What does it mean to have a DPF removed?
You may here remappers talk about how cars should also have the DPF removed if your aim is duel economy. A DPF is a diesel particulate filter, and it helps filter soot from the exhaust. This can also lead to build-up and required deep-cleaning that can be expensive. Some car enthusiasts believe that diesel engines with the DPF removed will enjoy better fuel economy.
Will remapping damage my car?
So long as you are using a professional to have your car remapped, it shouldn’t damage your vehicle in any way.
Will remapping make my car perform better?
While the main argument for remapping is a more powerful engine, don’t think that manufacturers have watered down your car’s power on purpose. There are plenty of reasons behind the factory settings of your car’s ECU, including its performance in extreme temperatures, challenging weather conditions, when towing and load etc. By remapping your car, it may be in the optimum condition for regular driving, but not for more challenging circumstances.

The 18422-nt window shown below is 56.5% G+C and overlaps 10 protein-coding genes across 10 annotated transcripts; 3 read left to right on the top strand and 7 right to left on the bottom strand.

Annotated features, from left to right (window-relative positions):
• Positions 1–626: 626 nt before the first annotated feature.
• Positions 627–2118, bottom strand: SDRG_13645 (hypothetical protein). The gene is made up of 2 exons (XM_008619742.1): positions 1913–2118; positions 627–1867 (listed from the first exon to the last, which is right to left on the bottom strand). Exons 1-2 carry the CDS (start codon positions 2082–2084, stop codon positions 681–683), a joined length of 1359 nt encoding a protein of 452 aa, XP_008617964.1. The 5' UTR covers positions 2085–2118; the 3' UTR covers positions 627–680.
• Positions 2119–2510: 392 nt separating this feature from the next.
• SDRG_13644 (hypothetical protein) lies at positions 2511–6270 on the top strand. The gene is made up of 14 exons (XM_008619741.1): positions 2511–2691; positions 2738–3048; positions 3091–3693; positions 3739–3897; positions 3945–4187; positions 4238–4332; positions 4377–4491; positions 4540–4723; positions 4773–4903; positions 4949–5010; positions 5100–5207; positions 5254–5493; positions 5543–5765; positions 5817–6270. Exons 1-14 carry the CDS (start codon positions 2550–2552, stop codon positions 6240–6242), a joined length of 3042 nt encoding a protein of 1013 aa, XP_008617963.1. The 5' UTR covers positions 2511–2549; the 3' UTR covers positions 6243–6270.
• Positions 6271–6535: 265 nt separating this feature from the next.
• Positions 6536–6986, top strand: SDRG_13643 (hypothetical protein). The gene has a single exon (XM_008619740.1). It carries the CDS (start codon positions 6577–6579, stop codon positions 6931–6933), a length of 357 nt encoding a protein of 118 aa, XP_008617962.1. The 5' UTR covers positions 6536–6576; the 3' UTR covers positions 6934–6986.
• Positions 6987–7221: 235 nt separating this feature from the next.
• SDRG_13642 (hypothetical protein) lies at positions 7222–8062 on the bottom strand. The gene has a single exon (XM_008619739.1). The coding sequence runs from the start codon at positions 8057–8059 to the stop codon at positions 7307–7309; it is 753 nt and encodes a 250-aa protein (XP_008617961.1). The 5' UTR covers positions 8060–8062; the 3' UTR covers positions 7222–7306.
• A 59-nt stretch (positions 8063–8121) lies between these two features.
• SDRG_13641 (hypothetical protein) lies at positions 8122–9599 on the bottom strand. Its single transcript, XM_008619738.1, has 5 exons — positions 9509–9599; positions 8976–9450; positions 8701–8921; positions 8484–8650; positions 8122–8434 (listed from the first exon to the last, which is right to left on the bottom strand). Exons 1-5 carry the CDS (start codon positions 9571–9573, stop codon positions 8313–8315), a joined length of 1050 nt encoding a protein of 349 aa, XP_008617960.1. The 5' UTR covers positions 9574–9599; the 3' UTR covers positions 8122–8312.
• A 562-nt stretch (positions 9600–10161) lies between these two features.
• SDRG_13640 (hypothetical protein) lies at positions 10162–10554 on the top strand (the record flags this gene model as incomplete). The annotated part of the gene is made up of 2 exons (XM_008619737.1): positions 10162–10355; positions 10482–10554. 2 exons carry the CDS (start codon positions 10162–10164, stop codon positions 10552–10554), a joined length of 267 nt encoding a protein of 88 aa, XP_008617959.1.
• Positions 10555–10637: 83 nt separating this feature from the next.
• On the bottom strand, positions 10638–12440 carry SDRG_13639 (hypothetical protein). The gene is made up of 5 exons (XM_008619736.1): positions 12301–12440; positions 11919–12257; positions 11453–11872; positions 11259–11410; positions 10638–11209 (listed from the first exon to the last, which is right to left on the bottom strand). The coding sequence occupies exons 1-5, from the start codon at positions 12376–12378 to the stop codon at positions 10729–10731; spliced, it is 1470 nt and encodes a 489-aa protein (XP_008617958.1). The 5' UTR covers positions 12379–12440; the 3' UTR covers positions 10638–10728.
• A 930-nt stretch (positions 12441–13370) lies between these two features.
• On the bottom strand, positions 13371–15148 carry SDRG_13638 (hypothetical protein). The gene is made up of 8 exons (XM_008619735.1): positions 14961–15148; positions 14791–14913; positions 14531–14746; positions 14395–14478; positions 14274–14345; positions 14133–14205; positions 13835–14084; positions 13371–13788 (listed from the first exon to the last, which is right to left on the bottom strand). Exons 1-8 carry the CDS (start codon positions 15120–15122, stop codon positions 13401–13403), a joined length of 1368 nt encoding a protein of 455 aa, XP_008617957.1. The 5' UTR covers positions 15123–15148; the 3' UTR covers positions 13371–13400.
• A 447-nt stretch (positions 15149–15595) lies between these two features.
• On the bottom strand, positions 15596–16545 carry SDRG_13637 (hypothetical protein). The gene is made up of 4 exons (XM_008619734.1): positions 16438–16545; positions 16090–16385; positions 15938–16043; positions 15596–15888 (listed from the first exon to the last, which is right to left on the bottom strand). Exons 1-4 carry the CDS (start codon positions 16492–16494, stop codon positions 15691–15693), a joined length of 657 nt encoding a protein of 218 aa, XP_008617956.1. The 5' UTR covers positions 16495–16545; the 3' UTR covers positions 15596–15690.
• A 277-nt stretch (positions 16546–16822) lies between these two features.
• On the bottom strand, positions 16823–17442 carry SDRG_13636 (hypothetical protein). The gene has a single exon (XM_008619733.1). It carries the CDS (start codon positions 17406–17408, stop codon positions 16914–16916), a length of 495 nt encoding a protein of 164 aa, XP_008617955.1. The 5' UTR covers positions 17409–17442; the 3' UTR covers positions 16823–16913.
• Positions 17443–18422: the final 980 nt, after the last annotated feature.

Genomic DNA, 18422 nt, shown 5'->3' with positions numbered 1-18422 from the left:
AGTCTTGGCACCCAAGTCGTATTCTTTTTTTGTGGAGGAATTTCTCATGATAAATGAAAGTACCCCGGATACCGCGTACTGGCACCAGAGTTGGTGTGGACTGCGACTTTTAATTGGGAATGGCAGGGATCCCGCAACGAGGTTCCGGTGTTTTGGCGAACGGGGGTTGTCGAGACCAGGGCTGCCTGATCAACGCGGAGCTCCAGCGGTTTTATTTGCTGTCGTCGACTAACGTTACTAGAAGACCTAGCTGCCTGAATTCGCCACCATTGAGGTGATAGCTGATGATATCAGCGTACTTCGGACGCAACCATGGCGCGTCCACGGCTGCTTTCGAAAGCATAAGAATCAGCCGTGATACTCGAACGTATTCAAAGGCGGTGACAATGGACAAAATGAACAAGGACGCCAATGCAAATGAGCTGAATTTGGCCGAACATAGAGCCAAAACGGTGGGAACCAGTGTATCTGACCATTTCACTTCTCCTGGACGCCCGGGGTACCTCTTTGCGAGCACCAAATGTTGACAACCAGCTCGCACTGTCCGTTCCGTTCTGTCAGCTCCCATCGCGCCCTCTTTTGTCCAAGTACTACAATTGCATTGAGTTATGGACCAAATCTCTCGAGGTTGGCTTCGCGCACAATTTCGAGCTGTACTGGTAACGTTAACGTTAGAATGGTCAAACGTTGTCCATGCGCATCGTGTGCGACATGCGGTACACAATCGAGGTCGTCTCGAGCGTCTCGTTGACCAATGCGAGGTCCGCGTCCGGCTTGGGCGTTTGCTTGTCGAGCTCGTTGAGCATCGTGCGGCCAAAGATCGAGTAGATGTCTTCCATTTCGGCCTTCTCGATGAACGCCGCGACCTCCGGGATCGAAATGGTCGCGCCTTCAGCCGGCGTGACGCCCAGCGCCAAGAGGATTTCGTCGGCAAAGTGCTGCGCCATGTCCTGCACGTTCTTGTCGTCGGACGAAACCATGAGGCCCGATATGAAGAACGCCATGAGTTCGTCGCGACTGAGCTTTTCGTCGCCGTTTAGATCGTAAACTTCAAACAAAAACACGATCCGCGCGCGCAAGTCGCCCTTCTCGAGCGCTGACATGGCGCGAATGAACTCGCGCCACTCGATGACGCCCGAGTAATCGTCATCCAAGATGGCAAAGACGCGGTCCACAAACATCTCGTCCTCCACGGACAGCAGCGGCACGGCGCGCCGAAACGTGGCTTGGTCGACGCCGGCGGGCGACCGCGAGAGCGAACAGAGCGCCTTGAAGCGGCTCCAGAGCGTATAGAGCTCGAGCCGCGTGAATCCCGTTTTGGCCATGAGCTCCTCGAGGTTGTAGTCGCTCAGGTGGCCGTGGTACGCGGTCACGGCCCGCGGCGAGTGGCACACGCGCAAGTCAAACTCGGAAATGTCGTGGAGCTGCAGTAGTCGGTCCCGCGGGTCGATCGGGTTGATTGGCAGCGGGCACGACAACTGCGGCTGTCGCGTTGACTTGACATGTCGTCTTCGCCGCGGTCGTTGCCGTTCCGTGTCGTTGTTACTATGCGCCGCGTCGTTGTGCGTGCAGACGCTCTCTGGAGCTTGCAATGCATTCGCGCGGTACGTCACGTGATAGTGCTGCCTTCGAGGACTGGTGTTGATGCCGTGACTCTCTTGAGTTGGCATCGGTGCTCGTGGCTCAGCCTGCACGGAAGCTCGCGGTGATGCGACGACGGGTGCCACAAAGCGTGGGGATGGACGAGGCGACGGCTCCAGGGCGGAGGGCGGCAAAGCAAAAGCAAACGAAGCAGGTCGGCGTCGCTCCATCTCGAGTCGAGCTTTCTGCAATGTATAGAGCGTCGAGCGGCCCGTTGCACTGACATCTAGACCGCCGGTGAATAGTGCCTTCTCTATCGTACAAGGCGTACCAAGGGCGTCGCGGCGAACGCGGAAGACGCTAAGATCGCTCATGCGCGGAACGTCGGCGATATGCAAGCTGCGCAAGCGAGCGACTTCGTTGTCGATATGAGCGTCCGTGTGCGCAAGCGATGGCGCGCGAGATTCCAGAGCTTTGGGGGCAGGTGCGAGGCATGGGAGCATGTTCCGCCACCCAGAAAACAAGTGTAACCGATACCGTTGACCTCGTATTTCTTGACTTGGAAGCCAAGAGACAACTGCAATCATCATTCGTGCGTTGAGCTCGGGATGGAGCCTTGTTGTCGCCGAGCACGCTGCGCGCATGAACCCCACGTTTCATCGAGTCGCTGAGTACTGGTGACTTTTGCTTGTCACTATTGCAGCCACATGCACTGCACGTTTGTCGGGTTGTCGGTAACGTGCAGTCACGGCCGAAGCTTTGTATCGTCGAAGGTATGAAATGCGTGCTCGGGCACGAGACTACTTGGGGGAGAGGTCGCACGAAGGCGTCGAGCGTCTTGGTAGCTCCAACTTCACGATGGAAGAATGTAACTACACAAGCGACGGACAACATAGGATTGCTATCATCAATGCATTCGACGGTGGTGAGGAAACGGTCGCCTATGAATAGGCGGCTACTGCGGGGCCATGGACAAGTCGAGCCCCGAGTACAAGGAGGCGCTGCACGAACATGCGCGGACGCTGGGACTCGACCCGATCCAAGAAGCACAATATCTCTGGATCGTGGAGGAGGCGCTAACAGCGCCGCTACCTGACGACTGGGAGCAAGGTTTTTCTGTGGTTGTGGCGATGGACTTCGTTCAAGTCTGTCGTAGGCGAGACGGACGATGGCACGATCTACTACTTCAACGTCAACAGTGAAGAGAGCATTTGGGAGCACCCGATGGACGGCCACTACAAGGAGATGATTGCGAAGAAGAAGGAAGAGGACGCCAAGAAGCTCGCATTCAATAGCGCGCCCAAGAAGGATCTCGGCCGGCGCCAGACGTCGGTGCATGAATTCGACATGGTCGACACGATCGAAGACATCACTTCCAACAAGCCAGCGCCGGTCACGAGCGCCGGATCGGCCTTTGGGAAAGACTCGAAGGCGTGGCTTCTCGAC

Do I need to inform my insurance company that I have remapped my car?
Yes, you may need entirely new cover for modified cars. In some cases, your current provider may refuse to continue to cover you based on these sorts of alterations, so always tell your insurance provider if you plan to remap your car and plan accordingly.
How do I know if my car is remapped?
If you have purchased a used car, it may well already be remapped. A professional will be able to tell you, though in some cases, you can visibly see the external ECU.